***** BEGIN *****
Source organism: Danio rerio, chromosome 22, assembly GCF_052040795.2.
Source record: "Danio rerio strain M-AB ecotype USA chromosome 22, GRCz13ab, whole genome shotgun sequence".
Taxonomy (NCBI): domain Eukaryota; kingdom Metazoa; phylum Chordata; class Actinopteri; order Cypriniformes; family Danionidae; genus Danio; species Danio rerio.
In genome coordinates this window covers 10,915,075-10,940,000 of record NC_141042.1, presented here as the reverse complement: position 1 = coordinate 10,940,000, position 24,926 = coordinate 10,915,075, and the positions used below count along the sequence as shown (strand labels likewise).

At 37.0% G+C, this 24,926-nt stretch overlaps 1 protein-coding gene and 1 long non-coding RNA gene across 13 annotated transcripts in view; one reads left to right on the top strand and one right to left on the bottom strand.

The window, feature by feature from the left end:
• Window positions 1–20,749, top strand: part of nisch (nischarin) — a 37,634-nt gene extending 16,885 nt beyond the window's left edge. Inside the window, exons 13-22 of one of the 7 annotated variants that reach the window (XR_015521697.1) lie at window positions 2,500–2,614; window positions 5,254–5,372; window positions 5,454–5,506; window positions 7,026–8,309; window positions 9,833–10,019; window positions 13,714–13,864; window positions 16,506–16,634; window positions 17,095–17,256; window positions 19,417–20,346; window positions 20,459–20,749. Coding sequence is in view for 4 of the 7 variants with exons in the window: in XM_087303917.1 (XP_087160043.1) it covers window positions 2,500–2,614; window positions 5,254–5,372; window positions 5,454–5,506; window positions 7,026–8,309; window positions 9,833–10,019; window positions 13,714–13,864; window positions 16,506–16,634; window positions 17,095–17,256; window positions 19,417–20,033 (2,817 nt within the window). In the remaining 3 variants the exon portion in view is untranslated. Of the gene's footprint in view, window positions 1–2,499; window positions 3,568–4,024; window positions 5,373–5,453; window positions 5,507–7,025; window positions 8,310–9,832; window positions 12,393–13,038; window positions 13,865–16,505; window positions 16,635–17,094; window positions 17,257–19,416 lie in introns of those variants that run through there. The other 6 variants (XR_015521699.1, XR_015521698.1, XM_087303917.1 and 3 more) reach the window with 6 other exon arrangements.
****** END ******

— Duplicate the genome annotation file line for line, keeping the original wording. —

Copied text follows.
Source organism: Danio rerio, chromosome 22, assembly GCF_052040795.2.
Source record: "Danio rerio strain M-AB ecotype USA chromosome 22, GRCz13ab, whole genome shotgun sequence".
Taxonomy (NCBI): domain Eukaryota; kingdom Metazoa; phylum Chordata; class Actinopteri; order Cypriniformes; family Danionidae; genus Danio; species Danio rerio.
In genome coordinates this window covers 10,915,075-10,940,000 of record NC_141042.1, presented here as the reverse complement: position 1 = coordinate 10,940,000, position 24,926 = coordinate 10,915,075, and the positions used below count along the sequence as shown (strand labels likewise).

At 37.0% G+C, this 24,926-nt stretch overlaps 1 protein-coding gene and 1 long non-coding RNA gene across 13 annotated transcripts in view; one reads left to right on the top strand and one right to left on the bottom strand.

The window, feature by feature from the left end:
• Window positions 1–20,749, top strand: part of nisch (nischarin) — a 37,634-nt gene extending 16,885 nt beyond the window's left edge. Inside the window, exons 13-22 of one of the 7 annotated variants that reach the window (XR_015521697.1) lie at window positions 2,500–2,614; window positions 5,254–5,372; window positions 5,454–5,506; window positions 7,026–8,309; window positions 9,833–10,019; window positions 13,714–13,864; window positions 16,506–16,634; window positions 17,095–17,256; window positions 19,417–20,346; window positions 20,459–20,749. Coding sequence is in view for 4 of the 7 variants with exons in the window: in XM_087303917.1 (XP_087160043.1) it covers window positions 2,500–2,614; window positions 5,254–5,372; window positions 5,454–5,506; window positions 7,026–8,309; window positions 9,833–10,019; window positions 13,714–13,864; window positions 16,506–16,634; window positions 17,095–17,256; window positions 19,417–20,033 (2,817 nt within the window). In the remaining 3 variants the exon portion in view is untranslated. Of the gene's footprint in view, window positions 1–2,499; window positions 3,568–4,024; window positions 5,373–5,453; window positions 5,507–7,025; window positions 8,310–9,832; window positions 12,393–13,038; window positions 13,865–16,505; window positions 16,635–17,094; window positions 17,257–19,416 lie in introns of those variants that run through there. The other 6 variants (XR_015521699.1, XR_015521698.1, XM_087303917.1 and 3 more) reach the window with 6 other exon arrangements.